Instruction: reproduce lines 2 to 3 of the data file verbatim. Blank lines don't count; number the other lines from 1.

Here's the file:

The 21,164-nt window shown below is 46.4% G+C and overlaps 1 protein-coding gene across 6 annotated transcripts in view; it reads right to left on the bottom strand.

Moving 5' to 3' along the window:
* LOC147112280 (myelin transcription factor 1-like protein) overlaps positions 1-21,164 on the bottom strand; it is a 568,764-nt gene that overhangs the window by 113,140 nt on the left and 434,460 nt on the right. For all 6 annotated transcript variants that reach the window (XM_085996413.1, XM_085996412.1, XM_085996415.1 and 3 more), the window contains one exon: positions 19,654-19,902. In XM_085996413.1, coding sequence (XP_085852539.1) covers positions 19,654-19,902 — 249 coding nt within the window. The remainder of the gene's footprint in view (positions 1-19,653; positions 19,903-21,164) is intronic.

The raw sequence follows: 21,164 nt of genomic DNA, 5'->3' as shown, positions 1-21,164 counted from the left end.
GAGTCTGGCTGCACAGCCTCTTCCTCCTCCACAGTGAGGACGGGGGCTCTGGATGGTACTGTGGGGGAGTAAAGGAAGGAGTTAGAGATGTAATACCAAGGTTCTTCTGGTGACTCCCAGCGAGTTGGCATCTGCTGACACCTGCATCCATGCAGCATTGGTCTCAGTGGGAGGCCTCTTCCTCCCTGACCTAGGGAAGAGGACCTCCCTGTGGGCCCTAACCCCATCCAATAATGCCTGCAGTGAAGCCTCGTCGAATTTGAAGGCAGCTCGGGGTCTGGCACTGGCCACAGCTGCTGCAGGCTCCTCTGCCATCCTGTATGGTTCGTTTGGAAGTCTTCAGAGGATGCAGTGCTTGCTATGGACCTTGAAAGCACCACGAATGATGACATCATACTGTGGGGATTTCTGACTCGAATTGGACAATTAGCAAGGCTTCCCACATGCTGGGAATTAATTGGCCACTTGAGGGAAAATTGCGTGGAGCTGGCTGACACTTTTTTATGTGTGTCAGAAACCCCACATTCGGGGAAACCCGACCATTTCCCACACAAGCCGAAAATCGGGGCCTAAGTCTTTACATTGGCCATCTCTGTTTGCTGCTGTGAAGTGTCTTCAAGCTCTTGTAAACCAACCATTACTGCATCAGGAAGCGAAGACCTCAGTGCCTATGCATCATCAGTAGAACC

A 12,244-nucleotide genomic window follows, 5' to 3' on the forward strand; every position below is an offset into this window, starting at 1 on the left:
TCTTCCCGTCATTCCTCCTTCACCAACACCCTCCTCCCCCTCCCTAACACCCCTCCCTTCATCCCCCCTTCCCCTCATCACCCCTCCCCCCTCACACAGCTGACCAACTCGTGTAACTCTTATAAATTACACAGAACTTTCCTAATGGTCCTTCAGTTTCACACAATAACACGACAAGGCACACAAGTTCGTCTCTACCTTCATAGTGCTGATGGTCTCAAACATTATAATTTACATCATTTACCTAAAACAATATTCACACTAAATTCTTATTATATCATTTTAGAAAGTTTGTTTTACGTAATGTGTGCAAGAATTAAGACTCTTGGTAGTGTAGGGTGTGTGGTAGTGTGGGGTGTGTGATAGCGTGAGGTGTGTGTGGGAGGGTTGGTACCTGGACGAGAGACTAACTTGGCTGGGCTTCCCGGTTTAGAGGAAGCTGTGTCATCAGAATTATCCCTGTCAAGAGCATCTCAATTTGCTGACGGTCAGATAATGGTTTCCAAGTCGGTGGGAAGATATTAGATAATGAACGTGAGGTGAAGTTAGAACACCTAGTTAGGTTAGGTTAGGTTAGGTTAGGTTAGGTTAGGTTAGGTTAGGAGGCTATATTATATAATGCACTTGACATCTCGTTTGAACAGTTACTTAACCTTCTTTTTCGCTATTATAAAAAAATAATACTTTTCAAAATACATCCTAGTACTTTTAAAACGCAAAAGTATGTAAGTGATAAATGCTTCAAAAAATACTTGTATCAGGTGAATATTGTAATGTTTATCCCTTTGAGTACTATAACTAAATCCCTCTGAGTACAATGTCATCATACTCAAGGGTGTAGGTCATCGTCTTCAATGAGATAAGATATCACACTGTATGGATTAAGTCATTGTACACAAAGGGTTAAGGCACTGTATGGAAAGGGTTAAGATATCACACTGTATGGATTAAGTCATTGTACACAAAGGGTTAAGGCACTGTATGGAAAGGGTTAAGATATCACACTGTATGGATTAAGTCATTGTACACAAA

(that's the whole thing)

Moving 5' to 3' along the window:
* LOC147112280 (myelin transcription factor 1-like protein) overlaps positions 1-21,164 on the bottom strand; it is a 568,764-nt gene that overhangs the window by 113,140 nt on the left and 434,460 nt on the right. For all 6 annotated transcript variants that reach the window (XM_085996413.1, XM_085996412.1, XM_085996415.1 and 3 more), the window contains one exon: positions 19,654-19,902. In XM_085996413.1, coding sequence (XP_085852539.1) covers positions 19,654-19,902 — 249 coding nt within the window. The remainder of the gene's footprint in view (positions 1-19,653; positions 19,903-21,164) is intronic.